Contractors, are you eligible to claim Marriage Allowance?
The ‘Marriage Allowance’ allows your husband, wife or civil partner, to transfer £1,260 (for the 2021/22 tax year) of their personal allowance to you, so it’s not to be sniffed at, writes Graham Jenner of chartered accountancy firm Jenner & Co.
Can contractors benefit from the allowance?
The Marriage Allowance (MA) only has any effect if:
- Their income is less than £12,570
- Your income is between £12,570 and £50,270
This means that the maximum net benefit is a tax saving of £252 (i.e. 20% of £1,260)
Contractors, IMPORTANT: If you are a higher-rate taxpayer, then Marriage Allowance is not available to you.
While the amount of the MA you end up with is not a life-changing amount of money for most contractors, it is relatively simple to make the claim (assuming you meet the criteria).
Not only that, but the claim can be backdated for up to four years – with the 2017/18 tax year currently the earliest year for which a claim can be made.
How to claim Marriage Allowance
The person giving up part of their personal allowances needs to make the claim, and this can be done online here on .gov.
Claims for earlier years can be done at the same time. Alternatively, you can telephone HMRC on 0300 200 3300, or write to them, to make the claim.
Positively, making the claim online is relatively straightforward. You need to have your National Insurance number and prove your identity, e.g. by giving details from your P60, payslips, passport or child benefit. You also need the National Insurance number of your spouse or civil partner.
Marriage Allowance claims: what to watch out for
Contractors, IMPORTANT: There are a number of organisations on the internet that offer to make the claim for MA for you -- but they usually take a fee from any repayment, and as the process is relatively straight forward, my view is that there really is no need to pay someone else to do it for you.
Next, consider that although the net benefit is 20% of the amount of your partner’s unused allowances, it is not possible to transfer only the unused allowances. The claim is an ‘all or nothing’ claim, i.e. the full Marriage Allowance of £1,260 is transferred. This will mean that, if your partner’s income uses part of the £1,260 then although it will reduce your tax by £252, their tax will increase by 20% of the part previously used. In other words, the net saving is 20% of the unused part of the £1,260.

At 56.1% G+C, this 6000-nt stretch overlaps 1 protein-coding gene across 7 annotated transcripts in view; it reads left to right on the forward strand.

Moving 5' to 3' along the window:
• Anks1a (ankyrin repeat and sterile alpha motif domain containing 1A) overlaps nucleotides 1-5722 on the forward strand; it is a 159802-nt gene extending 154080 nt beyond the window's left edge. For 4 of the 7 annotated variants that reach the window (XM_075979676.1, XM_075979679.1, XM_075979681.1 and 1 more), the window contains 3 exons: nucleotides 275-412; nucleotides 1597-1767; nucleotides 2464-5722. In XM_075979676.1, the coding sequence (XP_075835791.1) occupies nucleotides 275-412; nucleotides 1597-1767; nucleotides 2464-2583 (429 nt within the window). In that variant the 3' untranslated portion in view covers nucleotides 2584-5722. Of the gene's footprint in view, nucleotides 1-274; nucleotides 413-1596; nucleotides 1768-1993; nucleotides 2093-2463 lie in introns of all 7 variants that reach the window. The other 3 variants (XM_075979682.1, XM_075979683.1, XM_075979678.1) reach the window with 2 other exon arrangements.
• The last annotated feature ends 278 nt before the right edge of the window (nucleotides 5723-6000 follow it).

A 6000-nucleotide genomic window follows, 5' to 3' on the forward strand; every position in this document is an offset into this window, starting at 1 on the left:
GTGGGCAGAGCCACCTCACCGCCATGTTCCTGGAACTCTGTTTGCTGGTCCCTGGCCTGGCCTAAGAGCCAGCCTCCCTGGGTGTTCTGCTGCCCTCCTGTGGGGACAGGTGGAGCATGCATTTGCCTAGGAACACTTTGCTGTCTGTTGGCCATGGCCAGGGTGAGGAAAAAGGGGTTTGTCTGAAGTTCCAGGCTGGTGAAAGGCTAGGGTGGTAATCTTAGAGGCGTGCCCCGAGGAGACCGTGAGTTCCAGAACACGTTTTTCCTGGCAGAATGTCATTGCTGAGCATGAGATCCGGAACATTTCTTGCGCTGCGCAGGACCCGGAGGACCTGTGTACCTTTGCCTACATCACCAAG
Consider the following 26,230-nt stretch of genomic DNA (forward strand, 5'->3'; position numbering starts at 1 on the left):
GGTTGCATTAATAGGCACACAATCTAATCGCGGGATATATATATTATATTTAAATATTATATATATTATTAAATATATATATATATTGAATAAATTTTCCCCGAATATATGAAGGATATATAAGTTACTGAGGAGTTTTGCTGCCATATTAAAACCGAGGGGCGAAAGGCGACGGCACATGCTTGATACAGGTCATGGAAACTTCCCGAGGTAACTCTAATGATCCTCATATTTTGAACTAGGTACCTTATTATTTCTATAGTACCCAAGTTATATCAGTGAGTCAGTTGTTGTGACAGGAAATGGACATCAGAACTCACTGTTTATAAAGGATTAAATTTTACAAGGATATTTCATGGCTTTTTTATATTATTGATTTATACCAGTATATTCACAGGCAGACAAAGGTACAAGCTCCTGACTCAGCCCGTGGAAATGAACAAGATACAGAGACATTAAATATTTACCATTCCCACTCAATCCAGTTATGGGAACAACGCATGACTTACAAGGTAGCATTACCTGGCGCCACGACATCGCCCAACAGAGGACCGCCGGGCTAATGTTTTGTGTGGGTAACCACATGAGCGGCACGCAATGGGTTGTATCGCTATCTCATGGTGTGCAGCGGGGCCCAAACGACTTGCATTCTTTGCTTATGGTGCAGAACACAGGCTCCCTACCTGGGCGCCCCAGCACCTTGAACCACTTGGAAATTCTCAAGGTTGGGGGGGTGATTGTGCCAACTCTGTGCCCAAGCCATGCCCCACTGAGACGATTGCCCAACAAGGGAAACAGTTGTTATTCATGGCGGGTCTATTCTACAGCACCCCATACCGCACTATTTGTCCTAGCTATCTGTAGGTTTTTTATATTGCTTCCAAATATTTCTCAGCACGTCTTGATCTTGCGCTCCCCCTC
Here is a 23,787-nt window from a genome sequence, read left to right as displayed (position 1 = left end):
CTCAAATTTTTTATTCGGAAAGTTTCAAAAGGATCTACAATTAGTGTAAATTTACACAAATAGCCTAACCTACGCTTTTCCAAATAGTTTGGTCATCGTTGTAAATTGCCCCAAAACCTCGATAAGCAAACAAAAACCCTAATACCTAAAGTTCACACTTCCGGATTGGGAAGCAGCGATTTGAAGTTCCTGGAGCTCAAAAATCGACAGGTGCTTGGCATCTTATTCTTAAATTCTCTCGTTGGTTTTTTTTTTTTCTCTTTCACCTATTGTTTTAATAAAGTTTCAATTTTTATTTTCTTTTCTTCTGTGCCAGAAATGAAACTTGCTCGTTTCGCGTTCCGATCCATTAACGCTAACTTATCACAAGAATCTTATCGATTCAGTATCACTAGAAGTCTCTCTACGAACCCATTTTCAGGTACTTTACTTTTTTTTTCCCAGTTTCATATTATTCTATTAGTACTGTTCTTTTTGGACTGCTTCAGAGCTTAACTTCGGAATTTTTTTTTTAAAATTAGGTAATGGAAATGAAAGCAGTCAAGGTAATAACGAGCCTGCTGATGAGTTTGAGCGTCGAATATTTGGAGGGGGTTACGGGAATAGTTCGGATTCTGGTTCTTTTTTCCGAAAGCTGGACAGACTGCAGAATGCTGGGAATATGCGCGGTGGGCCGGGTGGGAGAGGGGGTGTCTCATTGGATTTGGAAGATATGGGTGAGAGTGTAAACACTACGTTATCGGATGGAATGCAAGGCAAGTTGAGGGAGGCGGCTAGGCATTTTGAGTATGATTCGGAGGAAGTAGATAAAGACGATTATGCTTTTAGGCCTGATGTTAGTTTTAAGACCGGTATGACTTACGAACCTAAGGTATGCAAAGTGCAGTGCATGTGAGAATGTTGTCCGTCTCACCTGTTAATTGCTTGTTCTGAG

Contractor Marriage Allowance case study
Here’s an example of the above. Your income is £20,000 and your spouse’s is £12,000, meaning they have £570 of unused allowances. So £1,260 of allowances are transferred under the claim, reducing your tax by £252 (£1,260 x 20%), but increasing their tax by £138 [(£1,260 - £570) x 20%].
The net saving being £114, which is 20% of the £570 they were not using.
The amounts for earlier years are 10% of the personal allowances for that year
- 2020/21 tax year: the personal allowance was £12,500, meaning £1,250 can be transferred (maximum £250 tax saving).
- 2019/20 tax year: the personal allowance was £12,500, meaning £1,250 can be transferred (maximum £250 tax saving).
- 2018/19 tax year: the personal allowance was £11,850, meaning £1,190 (rounded up) can be transferred (maximum £238 tax saving).
- 2017/18 tax year: the personal allowance was £11,500, meaning £1,150 can be transferred (maximum £230 tax saving).
Where the Marriage Allowance is worth toasting
If you and your partner meet the criteria for all years back to 2017/18, that is up to £968 to come back to you, plus a £252 tax saving for the current year. So cause to toast your marriage – the allowance part anyway!
Contractors, IMPORTANT: If you operate through your own limited company, it is possible that your partner is receiving income from the company such that, along with other income they are receiving, they are fully using their tax allowances and so the Marriage Allowance will not necessarily be available.
Or vice-versa of course. In fact, all of the above has assumed that your income is higher than your partner’s and your income is over £12,570. However, if your income is lower than £12,570 and your partner’s income is greater than £12,570 (but less than £50,270) then you could transfer the Marriage Allowance to them!
Why covid-19 could make the MA relevant to you
The effect of covid-19 (whether you are a contractor operating as a sole trader or limited company shareholder/director) may mean your income is much lower than normal. This could mean your and your partner’s income, for the first time and because of the pandemic's impacts, falls within the bands outlined in the previous paragraph. The Marriage Allowance could then be transferred from you to your partner.
Contractors, IMPORTANT: If you use an accountant, but they do not complete a tax return for your partner, your accountant may be unaware that Marriage Allowance is available. Where you and your partner meet the criteria, this is a simple tax-saving measure. You have until April 5th 2022 to claim for the 2017/18 tax year – don’t miss out on it!